Protecting your brand Apple style
Updated: Sep 29, 2020
Scott Gilen (Director of IP Enforcement Global at Apple) spoke at the Luxury Law Summit about how his team stops Apple fakes (both digital and physical) around the world.
Understandably, their primary focus is on counterfeits that could be harmful to consumers such as fake iPhones, parts and accessories. Fake Apple stores remain a problem around the world (particularly in China). They have everything from the T-shirts to the tables!
The issues that Scott has to deal with go beyond physical products. For example, Apple TV Plus content is being pirated. They have people outside the US in 8 different cities in addition to Cupertino.
How has the pandemic affected IP enforcement?
Typically the workers in these underground factories head home around Chinese new year. Scott explained that Apple's IP enforcement team got the impression that the counterfeiters didn’t return for many weeks (and possibly months). This is because when things shut down in China the counterfeiters were on lockdown too. As a result the counterfeit levels dropped. Post pandemic, once China got back to normal, everything else did as well...
One major issue during the pandemic has been the reduced engagement from law enforcement and Customs (who have understandably had other priorities). However, things are coming out the other end now as well so things are picking up here too.
Going out to ports and doing direct hands on training is not possible so Apple has now moved their entire Customs training programme to virtual training. This has some issues – particularly as far as tactile products are concerned. But there have been some very positive developments, particularly in terms of the number of products
One major change has been in the levels of online counterfeits. They are now seeing more online counterfeits than ever before. In addition to the obvious counterfeits, the main problem concerns those that are sold as genuine products at slightly cheaper price points which lead consumers to think that they're getting a bargain rather than a counterfeit. These fake Apple products can be very dangerous for consumers. Scott warned that the vast majority of products on marketplaces that appear to be genuine are in fact fake.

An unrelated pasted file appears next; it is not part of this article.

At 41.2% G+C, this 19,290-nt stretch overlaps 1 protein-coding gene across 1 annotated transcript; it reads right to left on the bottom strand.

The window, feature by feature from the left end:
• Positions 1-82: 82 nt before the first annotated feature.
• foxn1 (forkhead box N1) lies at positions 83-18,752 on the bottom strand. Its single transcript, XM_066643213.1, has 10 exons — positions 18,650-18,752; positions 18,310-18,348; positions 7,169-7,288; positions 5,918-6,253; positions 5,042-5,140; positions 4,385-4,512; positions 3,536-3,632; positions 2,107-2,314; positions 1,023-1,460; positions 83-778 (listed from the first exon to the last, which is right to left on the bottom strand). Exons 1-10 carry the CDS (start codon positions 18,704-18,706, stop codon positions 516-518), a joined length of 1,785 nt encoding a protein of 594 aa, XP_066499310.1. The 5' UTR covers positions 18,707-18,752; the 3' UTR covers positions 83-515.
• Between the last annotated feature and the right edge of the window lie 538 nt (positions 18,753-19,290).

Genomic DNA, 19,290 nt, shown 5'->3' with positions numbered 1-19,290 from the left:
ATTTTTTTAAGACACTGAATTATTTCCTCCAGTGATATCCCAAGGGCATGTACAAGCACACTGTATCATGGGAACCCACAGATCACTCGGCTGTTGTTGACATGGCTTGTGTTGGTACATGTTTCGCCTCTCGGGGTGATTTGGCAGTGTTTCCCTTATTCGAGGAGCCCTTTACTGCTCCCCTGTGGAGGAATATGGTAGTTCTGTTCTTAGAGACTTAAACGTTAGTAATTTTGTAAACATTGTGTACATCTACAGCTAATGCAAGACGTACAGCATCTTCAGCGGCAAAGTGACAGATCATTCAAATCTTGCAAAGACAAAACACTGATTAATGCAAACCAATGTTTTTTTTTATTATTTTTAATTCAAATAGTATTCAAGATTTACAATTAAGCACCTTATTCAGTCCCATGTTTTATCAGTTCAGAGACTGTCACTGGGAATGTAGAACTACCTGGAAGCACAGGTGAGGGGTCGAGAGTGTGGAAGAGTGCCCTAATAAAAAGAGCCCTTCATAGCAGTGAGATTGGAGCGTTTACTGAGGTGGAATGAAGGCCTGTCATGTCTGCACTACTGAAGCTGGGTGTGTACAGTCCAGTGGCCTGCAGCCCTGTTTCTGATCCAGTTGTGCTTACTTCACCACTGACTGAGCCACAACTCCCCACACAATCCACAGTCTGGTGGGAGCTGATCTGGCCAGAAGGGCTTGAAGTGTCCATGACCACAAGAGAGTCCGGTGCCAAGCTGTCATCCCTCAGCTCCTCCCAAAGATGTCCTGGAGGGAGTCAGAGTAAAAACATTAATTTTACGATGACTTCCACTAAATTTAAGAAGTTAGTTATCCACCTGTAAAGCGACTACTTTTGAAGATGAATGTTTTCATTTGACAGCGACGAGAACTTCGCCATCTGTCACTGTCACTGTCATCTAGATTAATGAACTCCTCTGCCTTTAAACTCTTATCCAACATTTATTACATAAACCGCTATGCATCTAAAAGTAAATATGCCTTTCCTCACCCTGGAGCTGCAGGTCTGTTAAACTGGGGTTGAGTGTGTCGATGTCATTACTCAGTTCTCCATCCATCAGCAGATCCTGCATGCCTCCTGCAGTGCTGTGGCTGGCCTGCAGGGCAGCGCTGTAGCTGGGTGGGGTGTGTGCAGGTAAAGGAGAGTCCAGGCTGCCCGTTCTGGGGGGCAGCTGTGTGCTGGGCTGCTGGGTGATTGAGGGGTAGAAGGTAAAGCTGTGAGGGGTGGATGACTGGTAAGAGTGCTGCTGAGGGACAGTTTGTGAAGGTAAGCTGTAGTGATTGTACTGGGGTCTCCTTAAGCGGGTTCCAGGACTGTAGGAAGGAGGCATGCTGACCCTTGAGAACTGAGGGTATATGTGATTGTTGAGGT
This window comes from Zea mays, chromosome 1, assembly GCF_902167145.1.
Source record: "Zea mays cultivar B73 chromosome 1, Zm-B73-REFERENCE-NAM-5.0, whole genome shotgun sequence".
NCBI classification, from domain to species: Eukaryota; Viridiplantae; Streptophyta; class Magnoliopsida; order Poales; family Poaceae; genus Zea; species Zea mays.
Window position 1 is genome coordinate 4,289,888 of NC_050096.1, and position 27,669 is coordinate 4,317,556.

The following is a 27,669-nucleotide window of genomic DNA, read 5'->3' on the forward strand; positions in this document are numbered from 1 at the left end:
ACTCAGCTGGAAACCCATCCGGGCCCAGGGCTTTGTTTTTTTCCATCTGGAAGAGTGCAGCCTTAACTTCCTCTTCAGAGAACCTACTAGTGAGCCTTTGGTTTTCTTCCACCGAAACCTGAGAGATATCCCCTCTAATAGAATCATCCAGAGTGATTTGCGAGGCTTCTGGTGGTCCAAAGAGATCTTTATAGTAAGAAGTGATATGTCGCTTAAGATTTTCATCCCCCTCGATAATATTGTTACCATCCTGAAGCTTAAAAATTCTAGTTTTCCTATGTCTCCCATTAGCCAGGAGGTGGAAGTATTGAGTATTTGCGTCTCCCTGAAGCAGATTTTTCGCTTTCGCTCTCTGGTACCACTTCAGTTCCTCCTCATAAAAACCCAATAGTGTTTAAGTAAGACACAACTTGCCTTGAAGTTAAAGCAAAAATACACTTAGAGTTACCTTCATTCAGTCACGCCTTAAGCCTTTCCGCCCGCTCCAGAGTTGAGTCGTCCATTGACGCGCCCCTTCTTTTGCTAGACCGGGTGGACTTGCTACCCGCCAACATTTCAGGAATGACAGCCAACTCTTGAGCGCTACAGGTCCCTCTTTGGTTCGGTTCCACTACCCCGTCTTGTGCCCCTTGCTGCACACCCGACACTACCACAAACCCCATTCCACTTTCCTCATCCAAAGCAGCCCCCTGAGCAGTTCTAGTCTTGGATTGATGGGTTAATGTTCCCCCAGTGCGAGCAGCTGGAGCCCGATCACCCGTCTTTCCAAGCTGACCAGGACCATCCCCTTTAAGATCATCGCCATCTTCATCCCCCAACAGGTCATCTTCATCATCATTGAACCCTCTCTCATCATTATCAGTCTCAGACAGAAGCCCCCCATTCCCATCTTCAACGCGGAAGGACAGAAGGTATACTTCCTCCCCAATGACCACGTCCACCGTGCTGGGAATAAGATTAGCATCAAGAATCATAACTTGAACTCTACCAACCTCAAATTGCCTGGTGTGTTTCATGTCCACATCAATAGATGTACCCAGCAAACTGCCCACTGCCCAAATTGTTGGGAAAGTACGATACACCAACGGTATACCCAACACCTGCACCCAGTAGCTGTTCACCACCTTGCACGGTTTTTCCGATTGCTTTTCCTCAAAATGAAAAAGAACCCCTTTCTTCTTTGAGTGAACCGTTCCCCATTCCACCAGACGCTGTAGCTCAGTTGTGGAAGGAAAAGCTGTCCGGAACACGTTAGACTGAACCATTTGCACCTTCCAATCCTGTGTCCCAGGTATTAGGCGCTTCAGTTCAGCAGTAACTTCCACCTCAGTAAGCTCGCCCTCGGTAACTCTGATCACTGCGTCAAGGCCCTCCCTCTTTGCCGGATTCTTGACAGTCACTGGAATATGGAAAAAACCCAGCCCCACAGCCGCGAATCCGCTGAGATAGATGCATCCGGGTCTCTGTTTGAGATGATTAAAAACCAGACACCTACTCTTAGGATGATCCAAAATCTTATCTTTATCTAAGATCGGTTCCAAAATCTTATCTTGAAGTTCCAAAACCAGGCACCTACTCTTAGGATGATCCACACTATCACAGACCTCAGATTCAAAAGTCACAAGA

Do you see online counterfeiting being the bulk of the work?
Yes – every year it becomes even more so and this is only going to increase with the pandemic. Even when things stabilise, these trends are going to continue. They have a target of 1 million takedowns from 75 marketplaces this year! Ambitious.
There are some major positives now. For example, there is more collaboration with the marketplaces, government and law enforcement to identify and reduce counterfeits online. There’s a lot more awareness of the dangers and the issues than ever before.
Counterfeiting and infringement is so lucrative that it’s never going to stop. If you stop one platform, the counterfeiters will move on to somewhere else. The key is to keep an eye on what’s most important for Apple and its customers. E.g. they could spend all of their time and money on stopping fake Apple cases but the product safety side of things is obviously more important because there’s a consumer protection angle as well. Like anything, it is a question of balancing budgets and assessing priorities.
The latest major challenge for brand protection comes from social media. Scott explained that they have seen a lot of social media influencers, including the Jenner sisters, selling fake AirPods. A major problem with counterfeit social campaigns is their sudden reach. They are seeing multiple campaigns in the UK and the USA on a regular basis.
How do you build a good anti-counterfeiting team?
They have lots of different skillsets working together. You can’t rely solely on law enforcement and customs. Everyone needs to work in tandem and identify areas where they can make the most impact.
How do you keep innovating?
A lot of the innovation happens on the counterfeiting side. They then have to innovate in order to keep up. There is an element of being reactive as far as Apple is concerned. Once a counterfeiter is caught, they change tactic. Apple needs to be thinking about how they will innovate and also keep up with them. For example, the social media influencer sales has taken up a lot of time.
Any new social media tools will be repurposed for negative ends. That said, there is now a lot more government awareness of the issues and serious conversations are happening with all major stakeholders.
To find out more contact Rosie Burbidge, Intellectual Property Partner at Gunnercooke LLP in London - firstname.lastname@example.org